A Dolls House by Henrik Ibsen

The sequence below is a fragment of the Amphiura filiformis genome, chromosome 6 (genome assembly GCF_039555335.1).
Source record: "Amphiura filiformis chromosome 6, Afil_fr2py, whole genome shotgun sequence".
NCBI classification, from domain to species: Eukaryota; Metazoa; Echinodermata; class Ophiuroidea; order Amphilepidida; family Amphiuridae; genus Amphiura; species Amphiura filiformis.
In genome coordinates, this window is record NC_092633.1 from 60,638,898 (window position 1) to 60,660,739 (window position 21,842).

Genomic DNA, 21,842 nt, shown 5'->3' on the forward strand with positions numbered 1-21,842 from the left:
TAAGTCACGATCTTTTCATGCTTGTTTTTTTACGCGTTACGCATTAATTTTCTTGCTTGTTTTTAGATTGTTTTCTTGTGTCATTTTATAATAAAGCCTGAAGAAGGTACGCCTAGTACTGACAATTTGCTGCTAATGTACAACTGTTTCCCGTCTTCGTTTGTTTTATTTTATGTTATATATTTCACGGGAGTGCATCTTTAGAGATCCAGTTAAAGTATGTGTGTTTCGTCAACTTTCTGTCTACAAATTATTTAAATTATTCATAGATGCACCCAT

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This paper illustrates that the title A Doll’s House sets the stage: we are about to enter a place where manipulation is not necessarily negative, it just is what we will see. Nora and Helmer are playing at being adults. he plays with her as if she is a doll, and she responds in a doll-like manner, agreeing with (and pandering to) his thoughts and feelings without interjecting her own. Nora has not created her world. it has been created for her, from a time long before she was married. Nora comments toward the end of the play that she has been the plaything of both her father and her husband, that each of these men arranged the world to their own liking and both of them liked having her in it—the construct of Nora, an idealized shell, not someone with feelings and opinions. She has been coddled and loved, certainly, but not acknowledged or honored by the two most important men in her life. Because Helmer has spent a great amount of energy doing what he thinks will please her, he is shocked and angered when she comes up with the idea that she has done nothing with her life, nothing she can claim as her own. Helmer’s intentions, while misguided, do arise out of an idealized love for Nora. He does what he does because he thinks it will please her—at least until he runs up against disagreement. Though the title sets us up to enter a fantasy world, on its surface the play portrays a realistic couple engaged in the normal actions of married people. Well, normal if having a nurse and a maid in the house is normal. at the time the play was written, this situation was more common. A Doll’s House was written just as the era of idealism in literature was coming to an end and so Ibsen uses realistic elements and interactions between the characters. Viewers (and readers) in 2009 are quite used to seeing realism. in fact, we have taken pure realism and turned it back into the theater through our fascination with reality television and non-fiction stories.